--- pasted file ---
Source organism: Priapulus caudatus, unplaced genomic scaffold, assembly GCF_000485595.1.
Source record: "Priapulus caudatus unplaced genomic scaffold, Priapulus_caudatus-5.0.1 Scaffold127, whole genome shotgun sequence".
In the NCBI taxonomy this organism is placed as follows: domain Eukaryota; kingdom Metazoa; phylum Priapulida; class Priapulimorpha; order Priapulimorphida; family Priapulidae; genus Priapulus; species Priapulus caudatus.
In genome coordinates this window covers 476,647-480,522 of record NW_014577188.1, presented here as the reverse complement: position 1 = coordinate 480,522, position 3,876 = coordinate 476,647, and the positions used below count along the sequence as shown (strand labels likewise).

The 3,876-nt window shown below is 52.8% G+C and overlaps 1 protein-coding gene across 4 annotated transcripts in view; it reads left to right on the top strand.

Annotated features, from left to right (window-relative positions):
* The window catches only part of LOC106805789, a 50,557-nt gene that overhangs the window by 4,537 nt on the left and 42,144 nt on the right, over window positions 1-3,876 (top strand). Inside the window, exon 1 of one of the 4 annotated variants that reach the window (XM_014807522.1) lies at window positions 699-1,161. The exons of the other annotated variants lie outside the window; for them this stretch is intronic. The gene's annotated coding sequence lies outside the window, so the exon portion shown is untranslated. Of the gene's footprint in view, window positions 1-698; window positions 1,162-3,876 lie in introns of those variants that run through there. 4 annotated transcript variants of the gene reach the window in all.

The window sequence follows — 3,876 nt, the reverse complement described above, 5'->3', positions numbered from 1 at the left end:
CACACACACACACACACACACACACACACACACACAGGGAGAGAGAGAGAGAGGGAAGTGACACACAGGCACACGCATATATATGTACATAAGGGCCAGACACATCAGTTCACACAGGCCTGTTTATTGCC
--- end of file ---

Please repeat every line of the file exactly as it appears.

Source organism: Priapulus caudatus, unplaced genomic scaffold, assembly GCF_000485595.1.
Source record: "Priapulus caudatus unplaced genomic scaffold, Priapulus_caudatus-5.0.1 Scaffold127, whole genome shotgun sequence".
In the NCBI taxonomy this organism is placed as follows: domain Eukaryota; kingdom Metazoa; phylum Priapulida; class Priapulimorpha; order Priapulimorphida; family Priapulidae; genus Priapulus; species Priapulus caudatus.
In genome coordinates this window covers 476,647-480,522 of record NW_014577188.1, presented here as the reverse complement: position 1 = coordinate 480,522, position 3,876 = coordinate 476,647, and the positions used below count along the sequence as shown (strand labels likewise).

The 3,876-nt window shown below is 52.8% G+C and overlaps 1 protein-coding gene across 4 annotated transcripts in view; it reads left to right on the top strand.

Annotated features, from left to right (window-relative positions):
* The window catches only part of LOC106805789, a 50,557-nt gene that overhangs the window by 4,537 nt on the left and 42,144 nt on the right, over window positions 1-3,876 (top strand). Inside the window, exon 1 of one of the 4 annotated variants that reach the window (XM_014807522.1) lies at window positions 699-1,161. The exons of the other annotated variants lie outside the window; for them this stretch is intronic. The gene's annotated coding sequence lies outside the window, so the exon portion shown is untranslated. Of the gene's footprint in view, window positions 1-698; window positions 1,162-3,876 lie in introns of those variants that run through there. 4 annotated transcript variants of the gene reach the window in all.

The window sequence follows — 3,876 nt, the reverse complement described above, 5'->3', positions numbered from 1 at the left end:
CACACACACACACACACACACACACACACACACACAGGGAGAGAGAGAGAGAGGGAAGTGACACACAGGCACACGCATATATATGTACATAAGGGCCAGACACATCAGTTCACACAGGCCTGTTTATTGCC